A showcase at the Stanley Industrial Alliance Theatre, Vancouver BC, June 12, 2017, was made possible thanks to Touchstone Theatre’s IN TUNE Program and the Arts Club Theatre Company.





“Profound lyrics and beautiful music. Makes you go from tears to big laughs.”

“Exciting, riveting, profound, and very moving.”

“A brilliant musical masterpiece that brings our current global anxieties into sharp focus through Greek mythology.”

“Smart, witty and wise.”

“ Spectacular. The voices, the depth, the humour, so moving.”

“A powerful parable that spans the ages, beautifully transcribed for modern audiences.”

“A musical joy, multi-layered messages woven into the myth of Persephone with pathos, humour, current world topics and great story telling.”

“Fantastic, topical, thought-provoking, a story for our times.”

“An ancient story made relevant to today. A message we need to hear.”

“Great music, passion, lots of humour, myths to plumb.”

“Moving, touching, funny and engaging.”


Program from the world premiere of Ann Mortifee’s Into the Heart of the Sangoma at the Arts Club Theatre in Vancouver.

Jenni Burke
Into the Heart of the Sangoma began as a one-woman show, but when Ann held auditions in Toronto and heard Jenni sing, she knew that Jenni would bring something unique to the show.

Credo Mutwa
Ann travelled to South Africa to meet the revered Sangoma, Vusamazula Credo Mutwa, pictured here seated in front of one of his paintings. Credo Mutwa believes that people must awaken their ‘mother minds’, the part of human consciousness that feels what is happening in the world.

Sugar Cane Plantation house
The verandah of Ann’s family home in Mtubatuba, KwaZulu-Natal, where she spent her early childhood listening to tales told by her Zulu nanny, Gausaulolo.

The beautiful Arts Club graphics for the world premiere of Into the Heart of the Sangoma were inspired by a mask created by Ann’s friend, Sunnie Lindell.


Into the Heart of the Sangoma, A Musical Journey, premiered at the Arts Club Granville Island Stage in Vancouver and played for one month. The 90-minute African-inspired production was based on Ann’s music from an album with the same name. Both the album and the stage show resulted from a remarkable experience.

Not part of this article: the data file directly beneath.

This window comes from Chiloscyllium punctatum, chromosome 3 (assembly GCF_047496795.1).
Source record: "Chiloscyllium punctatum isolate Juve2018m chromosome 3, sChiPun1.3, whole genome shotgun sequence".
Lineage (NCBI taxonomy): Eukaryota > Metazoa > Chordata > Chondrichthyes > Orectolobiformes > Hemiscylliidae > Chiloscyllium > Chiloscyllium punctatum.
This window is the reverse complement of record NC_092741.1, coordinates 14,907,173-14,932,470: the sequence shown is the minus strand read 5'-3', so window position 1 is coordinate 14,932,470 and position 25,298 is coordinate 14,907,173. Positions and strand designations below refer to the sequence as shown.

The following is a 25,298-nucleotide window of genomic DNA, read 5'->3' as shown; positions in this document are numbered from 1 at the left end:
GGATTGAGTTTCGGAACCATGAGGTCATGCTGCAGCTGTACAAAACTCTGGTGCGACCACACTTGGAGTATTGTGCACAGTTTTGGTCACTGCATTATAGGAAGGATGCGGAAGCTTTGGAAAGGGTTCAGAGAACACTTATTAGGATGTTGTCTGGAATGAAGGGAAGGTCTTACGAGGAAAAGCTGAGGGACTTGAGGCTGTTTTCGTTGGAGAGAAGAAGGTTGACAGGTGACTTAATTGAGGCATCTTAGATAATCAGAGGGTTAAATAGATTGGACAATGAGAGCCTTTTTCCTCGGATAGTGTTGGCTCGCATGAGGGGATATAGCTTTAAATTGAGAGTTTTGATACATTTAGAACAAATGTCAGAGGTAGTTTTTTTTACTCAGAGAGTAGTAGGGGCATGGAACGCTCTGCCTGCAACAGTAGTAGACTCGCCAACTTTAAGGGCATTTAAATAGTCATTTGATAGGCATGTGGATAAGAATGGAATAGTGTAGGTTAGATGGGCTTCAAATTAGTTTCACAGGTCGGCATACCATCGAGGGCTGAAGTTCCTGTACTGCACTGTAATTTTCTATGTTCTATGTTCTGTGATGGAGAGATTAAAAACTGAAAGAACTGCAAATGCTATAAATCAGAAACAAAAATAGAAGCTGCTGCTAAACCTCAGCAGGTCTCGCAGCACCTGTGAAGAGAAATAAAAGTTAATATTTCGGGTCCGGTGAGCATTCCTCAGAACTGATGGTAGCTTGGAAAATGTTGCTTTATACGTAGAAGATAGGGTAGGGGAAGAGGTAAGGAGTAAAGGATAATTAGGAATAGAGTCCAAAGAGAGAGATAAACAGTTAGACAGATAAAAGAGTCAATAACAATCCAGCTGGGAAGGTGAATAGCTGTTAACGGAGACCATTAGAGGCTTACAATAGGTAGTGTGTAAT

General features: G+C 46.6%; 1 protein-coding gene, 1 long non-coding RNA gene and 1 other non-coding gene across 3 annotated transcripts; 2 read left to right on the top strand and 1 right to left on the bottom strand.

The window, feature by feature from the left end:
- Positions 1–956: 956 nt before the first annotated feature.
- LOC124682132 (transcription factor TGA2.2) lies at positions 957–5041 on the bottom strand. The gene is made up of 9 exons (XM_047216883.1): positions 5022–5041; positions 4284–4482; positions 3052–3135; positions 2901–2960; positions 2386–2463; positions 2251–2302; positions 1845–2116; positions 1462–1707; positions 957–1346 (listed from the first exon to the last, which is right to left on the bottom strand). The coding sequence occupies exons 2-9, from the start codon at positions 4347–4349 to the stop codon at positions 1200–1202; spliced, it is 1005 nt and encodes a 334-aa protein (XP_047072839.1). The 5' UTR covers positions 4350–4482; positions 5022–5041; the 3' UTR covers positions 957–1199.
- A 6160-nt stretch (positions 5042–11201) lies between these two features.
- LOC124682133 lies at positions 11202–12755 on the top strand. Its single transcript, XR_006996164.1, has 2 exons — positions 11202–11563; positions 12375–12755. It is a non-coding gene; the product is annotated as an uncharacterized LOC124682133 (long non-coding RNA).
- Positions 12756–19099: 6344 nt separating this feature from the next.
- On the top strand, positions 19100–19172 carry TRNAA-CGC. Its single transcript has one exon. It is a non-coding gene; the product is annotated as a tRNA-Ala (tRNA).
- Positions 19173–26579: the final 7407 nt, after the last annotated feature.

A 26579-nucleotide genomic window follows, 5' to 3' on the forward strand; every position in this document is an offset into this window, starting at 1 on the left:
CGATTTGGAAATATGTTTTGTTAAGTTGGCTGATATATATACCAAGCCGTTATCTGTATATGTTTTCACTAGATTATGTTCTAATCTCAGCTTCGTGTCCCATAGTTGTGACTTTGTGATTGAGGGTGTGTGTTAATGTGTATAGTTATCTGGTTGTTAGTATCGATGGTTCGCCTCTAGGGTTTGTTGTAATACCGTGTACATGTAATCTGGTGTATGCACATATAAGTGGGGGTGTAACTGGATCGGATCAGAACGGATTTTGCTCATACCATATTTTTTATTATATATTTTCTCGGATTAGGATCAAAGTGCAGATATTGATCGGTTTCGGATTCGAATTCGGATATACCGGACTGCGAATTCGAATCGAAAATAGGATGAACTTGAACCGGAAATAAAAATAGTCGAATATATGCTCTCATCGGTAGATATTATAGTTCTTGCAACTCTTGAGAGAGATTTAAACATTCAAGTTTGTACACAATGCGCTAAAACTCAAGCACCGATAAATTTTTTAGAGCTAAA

In a dream, an African Sangoma (healer) told Ann to return to Zululand, South Africa, the place of her birth. Ann made the journey and met with Vusamazulu Credo Mutwa, the revered Sangoma and keeper of the ancient wisdoms and traditions of the Zulu nation. Her surprising, insightful conversation with him and other Zulu Sangomas inspired the songs in the album and the storyline of the musical.

Into the Heart of the Sangoma was conceived as a one-woman show, but when Ann met the charismatic entertainer, Jenni Burke, she instinctively felt that Jenni would be perfect for the role of the Sangoma. And she was right!

Written by Ann Mortifee

Performed by Ann Mortifee and Jenni Burke

Partial proceeds from the Into the Heart of the Sangoma stage production were donated to AIDS charities in Africa.

Link to Album

 “A musical tour de force for Ann Mortifee”

The show “…exuded a magical realism reminiscent of Gabriel Garcia Marquez’s One Hundred Years of Solitude. The duets by Mortifee and Burke were perfectly timed.”


“Ann Mortifee has created a masterpiece in this recording. Her years of travel, spiritual searching, performing, writing and a deep desire to touch bases with her roots in Africa, all come to fruition in Into the Heart of the Sangoma. I was deeply moved. You will be too.”
Paul Horn, Jazz Flutist and ‘Father of New Age Music’

“Ann Mortifee’s CD is more than successful. Listening to it, as I have done repeatedly since I first got a copy, I have felt expanded and awakened in the depths of my soul.